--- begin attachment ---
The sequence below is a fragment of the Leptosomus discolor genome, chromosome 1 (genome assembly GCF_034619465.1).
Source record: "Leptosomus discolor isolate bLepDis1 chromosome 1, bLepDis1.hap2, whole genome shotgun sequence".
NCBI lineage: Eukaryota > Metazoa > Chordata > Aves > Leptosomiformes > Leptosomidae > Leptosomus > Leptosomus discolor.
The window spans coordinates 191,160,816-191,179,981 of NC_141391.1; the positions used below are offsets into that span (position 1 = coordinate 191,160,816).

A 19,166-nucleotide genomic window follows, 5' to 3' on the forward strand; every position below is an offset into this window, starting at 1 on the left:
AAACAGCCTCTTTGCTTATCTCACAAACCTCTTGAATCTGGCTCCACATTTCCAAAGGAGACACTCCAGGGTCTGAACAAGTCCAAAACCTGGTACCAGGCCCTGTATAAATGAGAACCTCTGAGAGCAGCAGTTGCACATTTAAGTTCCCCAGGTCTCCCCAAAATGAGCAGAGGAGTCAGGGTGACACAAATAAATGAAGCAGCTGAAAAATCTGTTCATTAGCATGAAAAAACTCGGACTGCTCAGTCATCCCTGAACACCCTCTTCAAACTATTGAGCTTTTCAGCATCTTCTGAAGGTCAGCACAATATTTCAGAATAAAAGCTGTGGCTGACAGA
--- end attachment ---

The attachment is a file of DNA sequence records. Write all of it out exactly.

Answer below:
The sequence below is a fragment of the Leptosomus discolor genome, chromosome 1 (genome assembly GCF_034619465.1).
Source record: "Leptosomus discolor isolate bLepDis1 chromosome 1, bLepDis1.hap2, whole genome shotgun sequence".
NCBI lineage: Eukaryota > Metazoa > Chordata > Aves > Leptosomiformes > Leptosomidae > Leptosomus > Leptosomus discolor.
The window spans coordinates 191,160,816-191,179,981 of NC_141391.1; the positions used below are offsets into that span (position 1 = coordinate 191,160,816).

A 19,166-nucleotide genomic window follows, 5' to 3' on the forward strand; every position below is an offset into this window, starting at 1 on the left:
AAACAGCCTCTTTGCTTATCTCACAAACCTCTTGAATCTGGCTCCACATTTCCAAAGGAGACACTCCAGGGTCTGAACAAGTCCAAAACCTGGTACCAGGCCCTGTATAAATGAGAACCTCTGAGAGCAGCAGTTGCACATTTAAGTTCCCCAGGTCTCCCCAAAATGAGCAGAGGAGTCAGGGTGACACAAATAAATGAAGCAGCTGAAAAATCTGTTCATTAGCATGAAAAAACTCGGACTGCTCAGTCATCCCTGAACACCCTCTTCAAACTATTGAGCTTTTCAGCATCTTCTGAAGGTCAGCACAATATTTCAGAATAAAAGCTGTGGCTGACAGA